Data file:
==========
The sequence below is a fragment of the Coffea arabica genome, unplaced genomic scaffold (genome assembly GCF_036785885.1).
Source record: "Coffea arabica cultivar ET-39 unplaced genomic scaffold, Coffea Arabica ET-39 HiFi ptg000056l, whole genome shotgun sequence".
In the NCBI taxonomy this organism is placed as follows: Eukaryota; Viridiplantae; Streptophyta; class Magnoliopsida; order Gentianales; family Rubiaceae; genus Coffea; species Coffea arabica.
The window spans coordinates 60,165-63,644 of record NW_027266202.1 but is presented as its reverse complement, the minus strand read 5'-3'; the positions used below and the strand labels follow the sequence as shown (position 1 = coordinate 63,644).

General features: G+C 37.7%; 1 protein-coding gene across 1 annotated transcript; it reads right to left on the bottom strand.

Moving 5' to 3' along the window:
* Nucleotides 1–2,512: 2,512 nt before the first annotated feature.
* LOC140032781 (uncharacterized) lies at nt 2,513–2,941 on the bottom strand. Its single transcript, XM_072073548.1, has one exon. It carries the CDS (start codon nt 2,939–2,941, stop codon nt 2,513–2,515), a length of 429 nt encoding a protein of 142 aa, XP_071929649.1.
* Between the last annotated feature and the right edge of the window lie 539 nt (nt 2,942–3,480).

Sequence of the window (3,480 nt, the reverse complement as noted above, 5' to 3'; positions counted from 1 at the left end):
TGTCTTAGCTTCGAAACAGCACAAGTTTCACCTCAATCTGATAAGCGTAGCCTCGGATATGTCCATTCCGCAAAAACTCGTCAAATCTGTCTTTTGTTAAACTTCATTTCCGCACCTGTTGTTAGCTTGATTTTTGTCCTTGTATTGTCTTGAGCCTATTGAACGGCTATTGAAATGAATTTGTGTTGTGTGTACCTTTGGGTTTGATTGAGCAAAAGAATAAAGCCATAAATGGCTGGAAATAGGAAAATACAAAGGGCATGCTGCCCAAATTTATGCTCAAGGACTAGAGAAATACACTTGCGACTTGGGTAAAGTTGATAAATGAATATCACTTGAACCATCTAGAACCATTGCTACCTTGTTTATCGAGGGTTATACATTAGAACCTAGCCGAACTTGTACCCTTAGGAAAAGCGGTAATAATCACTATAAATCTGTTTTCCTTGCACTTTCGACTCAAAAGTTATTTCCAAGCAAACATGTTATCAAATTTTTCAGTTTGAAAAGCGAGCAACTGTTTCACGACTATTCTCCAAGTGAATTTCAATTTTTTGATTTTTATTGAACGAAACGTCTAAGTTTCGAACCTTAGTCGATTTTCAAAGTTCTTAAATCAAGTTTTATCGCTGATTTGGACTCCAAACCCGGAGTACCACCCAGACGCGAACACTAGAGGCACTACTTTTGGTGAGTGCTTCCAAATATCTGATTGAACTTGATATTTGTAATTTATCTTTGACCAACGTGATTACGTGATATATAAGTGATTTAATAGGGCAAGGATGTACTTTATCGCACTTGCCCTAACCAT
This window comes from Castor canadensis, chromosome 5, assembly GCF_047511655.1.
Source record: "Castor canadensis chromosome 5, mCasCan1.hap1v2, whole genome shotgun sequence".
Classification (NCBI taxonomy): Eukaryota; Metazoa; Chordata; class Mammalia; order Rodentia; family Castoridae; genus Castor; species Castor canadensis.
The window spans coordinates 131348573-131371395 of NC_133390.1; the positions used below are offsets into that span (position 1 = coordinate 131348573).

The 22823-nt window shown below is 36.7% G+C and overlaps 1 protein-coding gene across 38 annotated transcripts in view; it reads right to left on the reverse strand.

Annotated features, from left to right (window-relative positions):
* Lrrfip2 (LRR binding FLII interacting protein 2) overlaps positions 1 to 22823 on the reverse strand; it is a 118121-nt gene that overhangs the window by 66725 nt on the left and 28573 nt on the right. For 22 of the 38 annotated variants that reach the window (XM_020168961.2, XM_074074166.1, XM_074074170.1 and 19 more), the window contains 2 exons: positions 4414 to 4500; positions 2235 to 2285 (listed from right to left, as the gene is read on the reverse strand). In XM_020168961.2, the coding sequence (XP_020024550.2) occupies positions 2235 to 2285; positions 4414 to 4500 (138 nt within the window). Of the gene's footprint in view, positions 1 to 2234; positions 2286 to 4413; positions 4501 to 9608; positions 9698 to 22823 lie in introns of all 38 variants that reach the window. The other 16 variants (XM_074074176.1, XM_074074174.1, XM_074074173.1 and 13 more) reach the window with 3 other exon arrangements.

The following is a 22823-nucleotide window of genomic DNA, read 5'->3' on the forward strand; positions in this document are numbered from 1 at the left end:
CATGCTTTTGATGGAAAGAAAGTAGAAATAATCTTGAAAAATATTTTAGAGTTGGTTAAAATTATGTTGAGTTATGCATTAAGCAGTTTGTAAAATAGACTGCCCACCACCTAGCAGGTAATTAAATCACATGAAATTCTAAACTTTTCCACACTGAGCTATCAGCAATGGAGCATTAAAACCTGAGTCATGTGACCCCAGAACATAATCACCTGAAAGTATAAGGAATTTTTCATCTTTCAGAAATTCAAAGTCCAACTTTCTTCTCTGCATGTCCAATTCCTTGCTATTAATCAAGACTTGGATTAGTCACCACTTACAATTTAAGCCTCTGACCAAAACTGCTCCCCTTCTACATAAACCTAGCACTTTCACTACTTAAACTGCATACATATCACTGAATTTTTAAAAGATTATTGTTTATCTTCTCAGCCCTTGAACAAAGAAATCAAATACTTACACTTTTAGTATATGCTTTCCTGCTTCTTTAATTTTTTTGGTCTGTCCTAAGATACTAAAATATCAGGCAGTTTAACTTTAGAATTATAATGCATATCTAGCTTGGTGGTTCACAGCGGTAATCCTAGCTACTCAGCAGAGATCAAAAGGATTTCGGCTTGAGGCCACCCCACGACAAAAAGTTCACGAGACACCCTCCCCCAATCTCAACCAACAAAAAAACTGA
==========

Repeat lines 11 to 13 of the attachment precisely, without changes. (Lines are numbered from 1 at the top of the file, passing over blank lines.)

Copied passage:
TGTCTTAGCTTCGAAACAGCACAAGTTTCACCTCAATCTGATAAGCGTAGCCTCGGATATGTCCATTCCGCAAAAACTCGTCAAATCTGTCTTTTGTTAAACTTCATTTCCGCACCTGTTGTTAGCTTGATTTTTGTCCTTGTATTGTCTTGAGCCTATTGAACGGCTATTGAAATGAATTTGTGTTGTGTGTACCTTTGGGTTTGATTGAGCAAAAGAATAAAGCCATAAATGGCTGGAAATAGGAAAATACAAAGGGCATGCTGCCCAAATTTATGCTCAAGGACTAGAGAAATACACTTGCGACTTGGGTAAAGTTGATAAATGAATATCACTTGAACCATCTAGAACCATTGCTACCTTGTTTATCGAGGGTTATACATTAGAACCTAGCCGAACTTGTACCCTTAGGAAAAGCGGTAATAATCACTATAAATCTGTTTTCCTTGCACTTTCGACTCAAAAGTTATTTCCAAGCAAACATGTTATCAAATTTTTCAGTTTGAAAAGCGAGCAACTGTTTCACGACTATTCTCCAAGTGAATTTCAATTTTTTGATTTTTATTGAACGAAACGTCTAAGTTTCGAACCTTAGTCGATTTTCAAAGTTCTTAAATCAAGTTTTATCGCTGATTTGGACTCCAAACCCGGAGTACCACCCAGACGCGAACACTAGAGGCACTACTTTTGGTGAGTGCTTCCAAATATCTGATTGAACTTGATATTTGTAATTTATCTTTGACCAACGTGATTACGTGATATATAAGTGATTTAATAGGGCAAGGATGTACTTTATCGCACTTGCCCTAACCAT
This window comes from Castor canadensis, chromosome 5, assembly GCF_047511655.1.
Source record: "Castor canadensis chromosome 5, mCasCan1.hap1v2, whole genome shotgun sequence".